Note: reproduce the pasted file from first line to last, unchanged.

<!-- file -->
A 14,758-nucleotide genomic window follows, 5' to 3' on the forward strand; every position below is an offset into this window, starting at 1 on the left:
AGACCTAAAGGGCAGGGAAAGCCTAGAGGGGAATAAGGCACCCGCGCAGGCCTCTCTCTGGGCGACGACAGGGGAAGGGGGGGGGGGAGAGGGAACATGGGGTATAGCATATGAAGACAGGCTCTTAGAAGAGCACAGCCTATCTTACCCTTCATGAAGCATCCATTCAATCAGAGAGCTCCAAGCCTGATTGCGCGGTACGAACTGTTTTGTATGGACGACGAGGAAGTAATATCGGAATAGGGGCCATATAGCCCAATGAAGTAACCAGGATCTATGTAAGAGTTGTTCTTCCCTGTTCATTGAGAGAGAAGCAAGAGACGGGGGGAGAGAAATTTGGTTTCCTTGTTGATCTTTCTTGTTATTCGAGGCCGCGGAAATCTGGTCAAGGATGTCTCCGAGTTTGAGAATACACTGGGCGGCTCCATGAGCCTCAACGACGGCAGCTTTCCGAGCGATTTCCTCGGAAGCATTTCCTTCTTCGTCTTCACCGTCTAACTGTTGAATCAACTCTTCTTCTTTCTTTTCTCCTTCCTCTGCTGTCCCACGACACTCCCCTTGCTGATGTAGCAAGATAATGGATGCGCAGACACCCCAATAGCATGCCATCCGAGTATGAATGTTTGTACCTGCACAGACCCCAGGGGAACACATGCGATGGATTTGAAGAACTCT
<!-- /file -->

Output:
A 14,758-nucleotide genomic window follows, 5' to 3' on the forward strand; every position below is an offset into this window, starting at 1 on the left:
AGACCTAAAGGGCAGGGAAAGCCTAGAGGGGAATAAGGCACCCGCGCAGGCCTCTCTCTGGGCGACGACAGGGGAAGGGGGGGGGGGAGAGGGAACATGGGGTATAGCATATGAAGACAGGCTCTTAGAAGAGCACAGCCTATCTTACCCTTCATGAAGCATCCATTCAATCAGAGAGCTCCAAGCCTGATTGCGCGGTACGAACTGTTTTGTATGGACGACGAGGAAGTAATATCGGAATAGGGGCCATATAGCCCAATGAAGTAACCAGGATCTATGTAAGAGTTGTTCTTCCCTGTTCATTGAGAGAGAAGCAAGAGACGGGGGGAGAGAAATTTGGTTTCCTTGTTGATCTTTCTTGTTATTCGAGGCCGCGGAAATCTGGTCAAGGATGTCTCCGAGTTTGAGAATACACTGGGCGGCTCCATGAGCCTCAACGACGGCAGCTTTCCGAGCGATTTCCTCGGAAGCATTTCCTTCTTCGTCTTCACCGTCTAACTGTTGAATCAACTCTTCTTCTTTCTTTTCTCCTTCCTCTGCTGTCCCACGACACTCCCCTTGCTGATGTAGCAAGATAATGGATGCGCAGACACCCCAATAGCATGCCATCCGAGTATGAATGTTTGTACCTGCACAGACCCCAGGGGAACACATGCGATGGATTTGAAGAACTCT